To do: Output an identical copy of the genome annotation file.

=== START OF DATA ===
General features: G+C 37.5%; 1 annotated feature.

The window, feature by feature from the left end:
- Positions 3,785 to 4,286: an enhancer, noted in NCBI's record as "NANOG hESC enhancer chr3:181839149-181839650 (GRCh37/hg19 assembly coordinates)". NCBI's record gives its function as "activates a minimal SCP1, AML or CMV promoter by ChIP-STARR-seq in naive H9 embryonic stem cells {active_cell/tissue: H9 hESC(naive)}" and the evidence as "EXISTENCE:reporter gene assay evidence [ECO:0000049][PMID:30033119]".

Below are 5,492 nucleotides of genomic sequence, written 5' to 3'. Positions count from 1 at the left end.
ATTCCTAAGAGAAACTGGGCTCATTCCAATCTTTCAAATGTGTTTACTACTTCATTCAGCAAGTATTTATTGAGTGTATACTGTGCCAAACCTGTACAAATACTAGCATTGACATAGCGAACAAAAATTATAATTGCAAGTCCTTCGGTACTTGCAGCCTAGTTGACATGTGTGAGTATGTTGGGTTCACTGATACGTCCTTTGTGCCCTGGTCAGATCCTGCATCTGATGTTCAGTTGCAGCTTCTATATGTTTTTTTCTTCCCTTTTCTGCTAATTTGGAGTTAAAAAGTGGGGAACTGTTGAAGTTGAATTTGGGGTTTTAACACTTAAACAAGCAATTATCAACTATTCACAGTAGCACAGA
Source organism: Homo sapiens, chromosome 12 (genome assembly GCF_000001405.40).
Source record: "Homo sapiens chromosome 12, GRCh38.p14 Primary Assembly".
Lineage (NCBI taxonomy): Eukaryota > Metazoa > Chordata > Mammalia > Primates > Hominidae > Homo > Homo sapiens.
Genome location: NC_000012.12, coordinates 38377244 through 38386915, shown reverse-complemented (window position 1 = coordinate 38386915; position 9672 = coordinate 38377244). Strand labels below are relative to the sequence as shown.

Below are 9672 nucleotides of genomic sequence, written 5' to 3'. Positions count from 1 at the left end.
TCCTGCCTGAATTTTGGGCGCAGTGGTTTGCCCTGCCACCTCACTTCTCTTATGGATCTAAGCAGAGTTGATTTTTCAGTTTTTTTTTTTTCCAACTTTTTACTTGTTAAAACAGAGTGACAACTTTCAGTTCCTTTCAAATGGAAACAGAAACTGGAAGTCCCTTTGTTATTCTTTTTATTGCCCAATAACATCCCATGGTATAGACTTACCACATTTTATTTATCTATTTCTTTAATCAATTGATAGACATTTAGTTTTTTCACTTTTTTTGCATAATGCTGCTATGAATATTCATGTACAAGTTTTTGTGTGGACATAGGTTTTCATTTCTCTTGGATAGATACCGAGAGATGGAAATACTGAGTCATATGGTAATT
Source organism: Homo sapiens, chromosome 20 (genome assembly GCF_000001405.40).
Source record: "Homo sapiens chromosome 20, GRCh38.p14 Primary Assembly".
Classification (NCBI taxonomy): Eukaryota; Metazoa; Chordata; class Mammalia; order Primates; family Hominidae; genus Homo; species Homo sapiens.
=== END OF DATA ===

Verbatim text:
General features: G+C 37.5%; 1 annotated feature.

The window, feature by feature from the left end:
- Positions 3,785 to 4,286: an enhancer, noted in NCBI's record as "NANOG hESC enhancer chr3:181839149-181839650 (GRCh37/hg19 assembly coordinates)". NCBI's record gives its function as "activates a minimal SCP1, AML or CMV promoter by ChIP-STARR-seq in naive H9 embryonic stem cells {active_cell/tissue: H9 hESC(naive)}" and the evidence as "EXISTENCE:reporter gene assay evidence [ECO:0000049][PMID:30033119]".

Below are 5,492 nucleotides of genomic sequence, written 5' to 3'. Positions count from 1 at the left end.
ATTCCTAAGAGAAACTGGGCTCATTCCAATCTTTCAAATGTGTTTACTACTTCATTCAGCAAGTATTTATTGAGTGTATACTGTGCCAAACCTGTACAAATACTAGCATTGACATAGCGAACAAAAATTATAATTGCAAGTCCTTCGGTACTTGCAGCCTAGTTGACATGTGTGAGTATGTTGGGTTCACTGATACGTCCTTTGTGCCCTGGTCAGATCCTGCATCTGATGTTCAGTTGCAGCTTCTATATGTTTTTTTCTTCCCTTTTCTGCTAATTTGGAGTTAAAAAGTGGGGAACTGTTGAAGTTGAATTTGGGGTTTTAACACTTAAACAAGCAATTATCAACTATTCACAGTAGCACAGA
Source organism: Homo sapiens, chromosome 12 (genome assembly GCF_000001405.40).
Source record: "Homo sapiens chromosome 12, GRCh38.p14 Primary Assembly".
Lineage (NCBI taxonomy): Eukaryota > Metazoa > Chordata > Mammalia > Primates > Hominidae > Homo > Homo sapiens.
Genome location: NC_000012.12, coordinates 38377244 through 38386915, shown reverse-complemented (window position 1 = coordinate 38386915; position 9672 = coordinate 38377244). Strand labels below are relative to the sequence as shown.

Below are 9672 nucleotides of genomic sequence, written 5' to 3'. Positions count from 1 at the left end.
TCCTGCCTGAATTTTGGGCGCAGTGGTTTGCCCTGCCACCTCACTTCTCTTATGGATCTAAGCAGAGTTGATTTTTCAGTTTTTTTTTTTTCCAACTTTTTACTTGTTAAAACAGAGTGACAACTTTCAGTTCCTTTCAAATGGAAACAGAAACTGGAAGTCCCTTTGTTATTCTTTTTATTGCCCAATAACATCCCATGGTATAGACTTACCACATTTTATTTATCTATTTCTTTAATCAATTGATAGACATTTAGTTTTTTCACTTTTTTTGCATAATGCTGCTATGAATATTCATGTACAAGTTTTTGTGTGGACATAGGTTTTCATTTCTCTTGGATAGATACCGAGAGATGGAAATACTGAGTCATATGGTAATT
Source organism: Homo sapiens, chromosome 20 (genome assembly GCF_000001405.40).
Source record: "Homo sapiens chromosome 20, GRCh38.p14 Primary Assembly".
Classification (NCBI taxonomy): Eukaryota; Metazoa; Chordata; class Mammalia; order Primates; family Hominidae; genus Homo; species Homo sapiens.